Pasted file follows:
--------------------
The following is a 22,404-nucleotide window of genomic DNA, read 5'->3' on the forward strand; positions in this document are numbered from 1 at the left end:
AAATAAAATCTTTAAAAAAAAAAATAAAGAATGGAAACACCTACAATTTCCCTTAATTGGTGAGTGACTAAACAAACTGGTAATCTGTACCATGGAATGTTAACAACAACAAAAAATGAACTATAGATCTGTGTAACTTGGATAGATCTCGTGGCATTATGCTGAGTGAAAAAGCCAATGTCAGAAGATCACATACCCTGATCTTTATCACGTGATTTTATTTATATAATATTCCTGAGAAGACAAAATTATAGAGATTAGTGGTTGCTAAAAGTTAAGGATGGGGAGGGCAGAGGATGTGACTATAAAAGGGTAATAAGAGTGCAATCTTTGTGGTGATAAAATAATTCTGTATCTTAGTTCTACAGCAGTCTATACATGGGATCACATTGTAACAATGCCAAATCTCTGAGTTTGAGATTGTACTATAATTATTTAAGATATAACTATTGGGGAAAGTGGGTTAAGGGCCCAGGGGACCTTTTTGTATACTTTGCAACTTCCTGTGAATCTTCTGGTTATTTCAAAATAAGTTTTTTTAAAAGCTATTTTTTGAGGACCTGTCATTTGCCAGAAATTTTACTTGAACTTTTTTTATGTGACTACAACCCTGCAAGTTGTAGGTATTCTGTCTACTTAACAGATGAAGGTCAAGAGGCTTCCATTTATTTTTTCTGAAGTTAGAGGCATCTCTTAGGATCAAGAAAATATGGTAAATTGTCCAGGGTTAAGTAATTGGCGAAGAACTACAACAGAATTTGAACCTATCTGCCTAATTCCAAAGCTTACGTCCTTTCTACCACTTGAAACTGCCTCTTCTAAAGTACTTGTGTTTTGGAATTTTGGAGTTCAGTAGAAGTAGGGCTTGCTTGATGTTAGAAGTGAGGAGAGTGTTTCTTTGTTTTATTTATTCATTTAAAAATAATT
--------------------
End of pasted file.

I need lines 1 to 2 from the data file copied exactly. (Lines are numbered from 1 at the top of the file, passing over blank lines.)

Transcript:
The following is a 22,404-nucleotide window of genomic DNA, read 5'->3' on the forward strand; positions in this document are numbered from 1 at the left end:
AAATAAAATCTTTAAAAAAAAAAATAAAGAATGGAAACACCTACAATTTCCCTTAATTGGTGAGTGACTAAACAAACTGGTAATCTGTACCATGGAATGTTAACAACAACAAAAAATGAACTATAGATCTGTGTAACTTGGATAGATCTCGTGGCATTATGCTGAGTGAAAAAGCCAATGTCAGAAGATCACATACCCTGATCTTTATCACGTGATTTTATTTATATAATATTCCTGAGAAGACAAAATTATAGAGATTAGTGGTTGCTAAAAGTTAAGGATGGGGAGGGCAGAGGATGTGACTATAAAAGGGTAATAAGAGTGCAATCTTTGTGGTGATAAAATAATTCTGTATCTTAGTTCTACAGCAGTCTATACATGGGATCACATTGTAACAATGCCAAATCTCTGAGTTTGAGATTGTACTATAATTATTTAAGATATAACTATTGGGGAAAGTGGGTTAAGGGCCCAGGGGACCTTTTTGTATACTTTGCAACTTCCTGTGAATCTTCTGGTTATTTCAAAATAAGTTTTTTTAAAAGCTATTTTTTGAGGACCTGTCATTTGCCAGAAATTTTACTTGAACTTTTTTTATGTGACTACAACCCTGCAAGTTGTAGGTATTCTGTCTACTTAACAGATGAAGGTCAAGAGGCTTCCATTTATTTTTTCTGAAGTTAGAGGCATCTCTTAGGATCAAGAAAATATGGTAAATTGTCCAGGGTTAAGTAATTGGCGAAGAACTACAACAGAATTTGAACCTATCTGCCTAATTCCAAAGCTTACGTCCTTTCTACCACTTGAAACTGCCTCTTCTAAAGTACTTGTGTTTTGGAATTTTGGAGTTCAGTAGAAGTAGGGCTTGCTTGATGTTAGAAGTGAGGAGAGTGTTTCTTTGTTTTATTTATTCATTTAAAAATAATT